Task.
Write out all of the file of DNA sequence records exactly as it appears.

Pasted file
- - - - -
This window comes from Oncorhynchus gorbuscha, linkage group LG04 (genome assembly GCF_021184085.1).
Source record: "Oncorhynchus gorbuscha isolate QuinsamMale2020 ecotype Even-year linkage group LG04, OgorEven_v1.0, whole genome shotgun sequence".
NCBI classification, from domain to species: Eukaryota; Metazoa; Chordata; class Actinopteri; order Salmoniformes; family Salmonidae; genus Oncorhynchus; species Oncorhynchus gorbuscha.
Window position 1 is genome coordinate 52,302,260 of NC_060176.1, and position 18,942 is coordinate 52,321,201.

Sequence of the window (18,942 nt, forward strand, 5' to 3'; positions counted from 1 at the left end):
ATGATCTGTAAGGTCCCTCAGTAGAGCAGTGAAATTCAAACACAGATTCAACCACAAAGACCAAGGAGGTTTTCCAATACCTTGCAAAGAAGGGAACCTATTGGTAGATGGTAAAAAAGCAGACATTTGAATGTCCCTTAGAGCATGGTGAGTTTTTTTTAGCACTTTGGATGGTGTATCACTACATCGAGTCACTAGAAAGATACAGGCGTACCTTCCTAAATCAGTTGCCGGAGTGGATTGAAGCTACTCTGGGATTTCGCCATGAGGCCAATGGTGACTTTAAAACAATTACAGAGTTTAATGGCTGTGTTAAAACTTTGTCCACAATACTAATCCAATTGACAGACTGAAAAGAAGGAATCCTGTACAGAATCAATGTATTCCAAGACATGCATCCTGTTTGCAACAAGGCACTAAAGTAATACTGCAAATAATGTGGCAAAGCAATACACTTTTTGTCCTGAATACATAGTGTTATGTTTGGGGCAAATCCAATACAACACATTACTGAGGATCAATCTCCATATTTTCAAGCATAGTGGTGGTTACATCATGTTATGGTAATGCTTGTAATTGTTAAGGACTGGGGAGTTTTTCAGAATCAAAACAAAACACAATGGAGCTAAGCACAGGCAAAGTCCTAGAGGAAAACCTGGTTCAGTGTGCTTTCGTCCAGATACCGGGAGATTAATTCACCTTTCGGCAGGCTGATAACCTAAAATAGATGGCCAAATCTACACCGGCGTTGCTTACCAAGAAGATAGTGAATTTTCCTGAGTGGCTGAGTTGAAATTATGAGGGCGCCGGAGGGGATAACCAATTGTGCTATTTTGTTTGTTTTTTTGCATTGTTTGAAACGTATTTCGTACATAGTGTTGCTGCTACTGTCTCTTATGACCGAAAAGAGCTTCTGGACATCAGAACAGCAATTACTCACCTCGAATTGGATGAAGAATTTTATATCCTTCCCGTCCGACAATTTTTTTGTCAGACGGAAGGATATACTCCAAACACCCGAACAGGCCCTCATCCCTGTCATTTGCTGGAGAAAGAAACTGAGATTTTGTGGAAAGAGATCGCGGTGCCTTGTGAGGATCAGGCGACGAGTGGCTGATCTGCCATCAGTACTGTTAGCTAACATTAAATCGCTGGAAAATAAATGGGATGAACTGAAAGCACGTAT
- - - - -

This window comes from Oncorhynchus gorbuscha, linkage group LG04 (genome assembly GCF_021184085.1).
Source record: "Oncorhynchus gorbuscha isolate QuinsamMale2020 ecotype Even-year linkage group LG04, OgorEven_v1.0, whole genome shotgun sequence".
NCBI classification, from domain to species: Eukaryota; Metazoa; Chordata; class Actinopteri; order Salmoniformes; family Salmonidae; genus Oncorhynchus; species Oncorhynchus gorbuscha.
Window position 1 is genome coordinate 52,302,260 of NC_060176.1, and position 18,942 is coordinate 52,321,201.

Sequence of the window (18,942 nt, forward strand, 5' to 3'; positions counted from 1 at the left end):
ATGATCTGTAAGGTCCCTCAGTAGAGCAGTGAAATTCAAACACAGATTCAACCACAAAGACCAAGGAGGTTTTCCAATACCTTGCAAAGAAGGGAACCTATTGGTAGATGGTAAAAAAGCAGACATTTGAATGTCCCTTAGAGCATGGTGAGTTTTTTTTAGCACTTTGGATGGTGTATCACTACATCGAGTCACTAGAAAGATACAGGCGTACCTTCCTAAATCAGTTGCCGGAGTGGATTGAAGCTACTCTGGGATTTCGCCATGAGGCCAATGGTGACTTTAAAACAATTACAGAGTTTAATGGCTGTGTTAAAACTTTGTCCACAATACTAATCCAATTGACAGACTGAAAAGAAGGAATCCTGTACAGAATCAATGTATTCCAAGACATGCATCCTGTTTGCAACAAGGCACTAAAGTAATACTGCAAATAATGTGGCAAAGCAATACACTTTTTGTCCTGAATACATAGTGTTATGTTTGGGGCAAATCCAATACAACACATTACTGAGGATCAATCTCCATATTTTCAAGCATAGTGGTGGTTACATCATGTTATGGTAATGCTTGTAATTGTTAAGGACTGGGGAGTTTTTCAGAATCAAAACAAAACACAATGGAGCTAAGCACAGGCAAAGTCCTAGAGGAAAACCTGGTTCAGTGTGCTTTCGTCCAGATACCGGGAGATTAATTCACCTTTCGGCAGGCTGATAACCTAAAATAGATGGCCAAATCTACACCGGCGTTGCTTACCAAGAAGATAGTGAATTTTCCTGAGTGGCTGAGTTGAAATTATGAGGGCGCCGGAGGGGATAACCAATTGTGCTATTTTGTTTGTTTTTTTGCATTGTTTGAAACGTATTTCGTACATAGTGTTGCTGCTACTGTCTCTTATGACCGAAAAGAGCTTCTGGACATCAGAACAGCAATTACTCACCTCGAATTGGATGAAGAATTTTATATCCTTCCCGTCCGACAATTTTTTTGTCAGACGGAAGGATATACTCCAAACACCCGAACAGGCCCTCATCCCTGTCATTTGCTGGAGAAAGAAACTGAGATTTTGTGGAAAGAGATCGCGGTGCCTTGTGAGGATCAGGCGACGAGTGGCTGATCTGCCATCAGTACTGTTAGCTAACATTAAATCGCTGGAAAATAAATGGGATGAACTGAAAGCACGTAT